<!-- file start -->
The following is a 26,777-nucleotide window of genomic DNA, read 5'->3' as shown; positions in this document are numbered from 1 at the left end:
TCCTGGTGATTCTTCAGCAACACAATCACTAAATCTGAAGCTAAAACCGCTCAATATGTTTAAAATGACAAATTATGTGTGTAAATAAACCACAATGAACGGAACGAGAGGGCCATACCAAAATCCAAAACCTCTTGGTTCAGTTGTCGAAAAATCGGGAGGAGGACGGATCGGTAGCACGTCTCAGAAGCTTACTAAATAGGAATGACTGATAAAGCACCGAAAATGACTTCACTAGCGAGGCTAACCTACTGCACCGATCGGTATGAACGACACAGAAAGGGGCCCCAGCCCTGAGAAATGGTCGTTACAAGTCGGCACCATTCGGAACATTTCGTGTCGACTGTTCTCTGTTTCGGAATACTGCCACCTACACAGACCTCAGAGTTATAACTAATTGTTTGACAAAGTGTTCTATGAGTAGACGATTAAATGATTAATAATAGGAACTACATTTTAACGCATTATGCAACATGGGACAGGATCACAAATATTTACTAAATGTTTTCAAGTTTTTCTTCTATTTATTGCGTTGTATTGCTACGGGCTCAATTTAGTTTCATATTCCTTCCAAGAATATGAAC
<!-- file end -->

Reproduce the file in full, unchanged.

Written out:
The following is a 26,777-nucleotide window of genomic DNA, read 5'->3' as shown; positions in this document are numbered from 1 at the left end:
TCCTGGTGATTCTTCAGCAACACAATCACTAAATCTGAAGCTAAAACCGCTCAATATGTTTAAAATGACAAATTATGTGTGTAAATAAACCACAATGAACGGAACGAGAGGGCCATACCAAAATCCAAAACCTCTTGGTTCAGTTGTCGAAAAATCGGGAGGAGGACGGATCGGTAGCACGTCTCAGAAGCTTACTAAATAGGAATGACTGATAAAGCACCGAAAATGACTTCACTAGCGAGGCTAACCTACTGCACCGATCGGTATGAACGACACAGAAAGGGGCCCCAGCCCTGAGAAATGGTCGTTACAAGTCGGCACCATTCGGAACATTTCGTGTCGACTGTTCTCTGTTTCGGAATACTGCCACCTACACAGACCTCAGAGTTATAACTAATTGTTTGACAAAGTGTTCTATGAGTAGACGATTAAATGATTAATAATAGGAACTACATTTTAACGCATTATGCAACATGGGACAGGATCACAAATATTTACTAAATGTTTTCAAGTTTTTCTTCTATTTATTGCGTTGTATTGCTACGGGCTCAATTTAGTTTCATATTCCTTCCAAGAATATGAAC